The monks at Mar Saba Monastery in the Judean Desert know these little birds well. They called them “orange-winged blackbirds,” because of their black color and bright orange wings. Actually, they belong to the starling family and were called in the past “Dead Sea starling.” Today, the species is named after Henry Baker Tristram, a 19th century clergyman and ornithologist, who visited the Land of Israel five times and collected some 400 animal species. Many of them were unknown to science, including the bird that was to become his namesake.

Aside from ibex ticks, Tristram’s starlings consume fruit and insects. In contrast to its effect on many other wild animals, accelerated human settlement in the region has actually expanded the starlings’ habitat, providing it with additional food sources. The starlings complement their diet by visiting vineyards and date palm crops, sometimes causing significant agricultural damage. Nowadays, they also frequent the parking lots of Ein Gedi and Masada reserves, where they collect unfortunate insects that had crashed into the windshields of the cars. Tristram’s starlings also look through garbage that people leave behind. Rumor has it that Bamba is their favorite.

The starlings’ relationship with humans is not new. The monks of Mar Saba fed them raisins and carved out nesting compartments for them, and today, they have been known to take food out of trekkers’ hands. In fact, some of the birds moved their usual nesting place, the mountain clefts, closer to human settlements.

In the 1930s, there were only about 20 nesting couples, but today, probably because of their adaptation to humans, there are hundreds of Tristram’s starling couples, which have spread to Arabah, Arad, Dimona, and Jerusalem. A few years ago, one couple was even found nesting on Temple Mount.

טריסטרמית | ויקיפדיה, Oriaaaass
Tristram’s starling, named after researcher and clergyman Henry Baker Tristram, resides in the Negev Desert and Arabah | Wikipedia, Oriaaaass

The comeback

Numerous animals that roamed our country in the past have already vanished: the Asiatic lion, for instance, was extinct from the region by the 13th century and the Syrian bear was not seen here since the 19th century. The disappearance of animals endemic to Israel is even more unfortunate, as it indicates the complete extinction of the species. This was the case for the Hula painted frog (Latonia nigriventer), which became extinct following the draining of Lake Hula, or at least so we thought – until November 2011.

The story of the Hula painted frog begins in the 1940, when zoologists from the Biological-Pedagogical Institute in Tel Aviv and from The Hebrew University of Jerusalem found two individuals in the Lake Hula region and collected them for taxonomy. Another individual was brought to The Hebrew University in 1955 and was the last one that any researcher was to see for 50 years. Draining Lake Hula eliminated most of the known habitat of the species, and it was assumed to be extinct along with other Lake Hula residents, like the Hula bream.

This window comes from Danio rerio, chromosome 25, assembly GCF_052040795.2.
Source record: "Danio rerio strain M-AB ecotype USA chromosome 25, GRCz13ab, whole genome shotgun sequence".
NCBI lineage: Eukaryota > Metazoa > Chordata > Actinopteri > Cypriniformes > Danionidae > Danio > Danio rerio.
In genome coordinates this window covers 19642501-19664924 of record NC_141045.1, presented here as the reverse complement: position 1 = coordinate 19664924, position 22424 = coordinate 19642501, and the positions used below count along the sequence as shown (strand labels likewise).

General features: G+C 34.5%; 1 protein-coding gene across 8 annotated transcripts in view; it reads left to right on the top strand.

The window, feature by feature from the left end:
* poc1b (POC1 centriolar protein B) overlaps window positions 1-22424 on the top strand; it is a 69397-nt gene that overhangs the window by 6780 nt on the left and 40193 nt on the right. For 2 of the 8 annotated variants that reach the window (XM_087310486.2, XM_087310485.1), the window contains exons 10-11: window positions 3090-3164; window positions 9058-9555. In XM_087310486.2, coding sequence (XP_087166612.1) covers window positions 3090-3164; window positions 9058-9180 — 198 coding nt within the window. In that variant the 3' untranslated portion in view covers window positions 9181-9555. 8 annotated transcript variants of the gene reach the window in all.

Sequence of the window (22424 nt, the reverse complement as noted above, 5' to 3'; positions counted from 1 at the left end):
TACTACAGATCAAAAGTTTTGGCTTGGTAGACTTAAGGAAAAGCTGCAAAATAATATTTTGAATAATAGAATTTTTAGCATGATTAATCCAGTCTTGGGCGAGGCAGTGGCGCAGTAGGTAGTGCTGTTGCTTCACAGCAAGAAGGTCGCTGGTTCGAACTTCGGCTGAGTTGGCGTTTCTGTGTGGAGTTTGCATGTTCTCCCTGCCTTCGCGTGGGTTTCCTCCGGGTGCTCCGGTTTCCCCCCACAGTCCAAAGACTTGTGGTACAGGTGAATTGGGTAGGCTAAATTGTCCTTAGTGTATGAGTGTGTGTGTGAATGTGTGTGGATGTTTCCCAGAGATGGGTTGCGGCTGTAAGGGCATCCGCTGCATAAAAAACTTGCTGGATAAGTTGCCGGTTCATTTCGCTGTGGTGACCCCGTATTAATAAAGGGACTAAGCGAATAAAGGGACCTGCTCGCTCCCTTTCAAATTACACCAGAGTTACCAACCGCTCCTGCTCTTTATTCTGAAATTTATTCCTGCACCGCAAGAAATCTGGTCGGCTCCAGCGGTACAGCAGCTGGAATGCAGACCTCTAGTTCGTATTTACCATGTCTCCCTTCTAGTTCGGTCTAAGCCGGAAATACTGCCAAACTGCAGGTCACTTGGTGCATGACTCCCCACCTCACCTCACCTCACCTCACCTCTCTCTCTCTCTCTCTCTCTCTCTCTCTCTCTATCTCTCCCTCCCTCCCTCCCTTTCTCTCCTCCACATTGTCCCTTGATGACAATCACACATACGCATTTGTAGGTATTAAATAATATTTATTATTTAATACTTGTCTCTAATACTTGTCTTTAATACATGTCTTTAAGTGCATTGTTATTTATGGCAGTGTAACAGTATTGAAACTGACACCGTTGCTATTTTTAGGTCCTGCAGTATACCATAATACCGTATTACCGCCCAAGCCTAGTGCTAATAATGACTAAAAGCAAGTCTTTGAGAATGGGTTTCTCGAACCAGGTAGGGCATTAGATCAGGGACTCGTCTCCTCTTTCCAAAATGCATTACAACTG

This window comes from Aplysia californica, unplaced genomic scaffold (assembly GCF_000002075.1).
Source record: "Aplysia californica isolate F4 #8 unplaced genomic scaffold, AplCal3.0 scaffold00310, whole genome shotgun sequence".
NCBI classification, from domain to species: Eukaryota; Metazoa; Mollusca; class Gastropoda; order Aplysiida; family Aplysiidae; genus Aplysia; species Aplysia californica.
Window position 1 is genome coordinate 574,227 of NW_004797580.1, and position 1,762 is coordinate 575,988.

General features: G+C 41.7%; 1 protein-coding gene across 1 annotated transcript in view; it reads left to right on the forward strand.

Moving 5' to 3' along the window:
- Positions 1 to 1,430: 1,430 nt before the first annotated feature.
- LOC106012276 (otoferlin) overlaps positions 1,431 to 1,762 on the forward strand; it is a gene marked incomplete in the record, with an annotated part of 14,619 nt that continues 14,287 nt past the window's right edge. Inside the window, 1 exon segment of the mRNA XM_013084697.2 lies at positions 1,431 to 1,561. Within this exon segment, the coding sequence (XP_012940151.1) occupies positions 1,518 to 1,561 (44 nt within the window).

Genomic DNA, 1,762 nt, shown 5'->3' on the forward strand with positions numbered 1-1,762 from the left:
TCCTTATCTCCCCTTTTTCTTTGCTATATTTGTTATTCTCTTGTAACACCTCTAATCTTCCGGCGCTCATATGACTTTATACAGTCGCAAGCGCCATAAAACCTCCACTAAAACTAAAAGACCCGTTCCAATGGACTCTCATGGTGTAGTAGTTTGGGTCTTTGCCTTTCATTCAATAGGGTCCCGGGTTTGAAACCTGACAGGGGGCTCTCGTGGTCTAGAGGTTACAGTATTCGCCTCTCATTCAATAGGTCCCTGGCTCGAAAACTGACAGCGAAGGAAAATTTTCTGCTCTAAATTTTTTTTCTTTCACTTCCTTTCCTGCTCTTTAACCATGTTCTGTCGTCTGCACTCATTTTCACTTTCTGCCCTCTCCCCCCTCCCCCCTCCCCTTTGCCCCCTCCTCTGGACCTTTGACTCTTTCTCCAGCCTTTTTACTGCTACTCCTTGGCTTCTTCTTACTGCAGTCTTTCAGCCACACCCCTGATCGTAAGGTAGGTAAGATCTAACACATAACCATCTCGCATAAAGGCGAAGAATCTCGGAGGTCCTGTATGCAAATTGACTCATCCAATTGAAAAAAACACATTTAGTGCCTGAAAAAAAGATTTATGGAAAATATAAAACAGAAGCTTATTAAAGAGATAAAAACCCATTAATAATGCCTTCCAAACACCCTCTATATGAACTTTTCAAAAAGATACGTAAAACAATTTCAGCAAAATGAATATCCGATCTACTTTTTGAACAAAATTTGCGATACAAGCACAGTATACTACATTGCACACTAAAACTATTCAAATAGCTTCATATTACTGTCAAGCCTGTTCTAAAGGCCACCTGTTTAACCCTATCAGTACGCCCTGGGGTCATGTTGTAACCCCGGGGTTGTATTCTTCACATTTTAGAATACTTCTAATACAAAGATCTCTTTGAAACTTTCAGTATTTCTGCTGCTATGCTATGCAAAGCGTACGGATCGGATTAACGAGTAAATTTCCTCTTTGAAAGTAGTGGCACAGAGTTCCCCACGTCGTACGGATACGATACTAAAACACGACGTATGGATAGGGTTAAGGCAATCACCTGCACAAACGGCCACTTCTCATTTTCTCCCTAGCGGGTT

And then, one bright day in the fall of 2011, Yoram Malka, an Israel Nature and Parks Authority ranger, found a frog he did not recognize in the Hula Nature Reserve. He managed to catch it and show it to experts that came to the reserve the following day. They determined that this frog, in fact, belonged to that long-gone species – the Hula painted frog, or in Hebrew – Agulashon Shehor-Gahon (black-bellied round-tongue). Its Hebrew name stems from the fact that it does not have a long tongue like other frogs and it does not use it to catch pray, as well as from – you probably guessed it – its black belly. Well, at least a mostly black belly – since it is decorated by numerous white spots.  

Not surprisingly, the discovery caused quite a stir. “I thought there might be a chance that this species would be found again, but I never thought I would have the honor of witnessing it,” said Dr. Sarig Gafni from the School of Marine Sciences at the Ruppin Academic Center, one of the experts who inspected and confirmed the identity of the amphibian.

In the years following the discovery, researchers and rangers scoured the reeds and blackberry bushes for additional individuals, but the painted frogs were so well camouflaged in the dark mud that over the course of three years only twenty individuals were found. “By the end of 2014, we found one painted frog in the water in one of the towns in the area, and realized we were looking in the wrong place,” said Gafni to Haaretz. As it turns out, the Hula painted frog prefers life in the water and is mostly active at night. Once the quest for the frog was conducted at the right time and place, researchers began catching many more individuals, up to dozens in a single night. Today, the number of painted frogs in the Hula Nature Reserve area is estimated in the hundreds.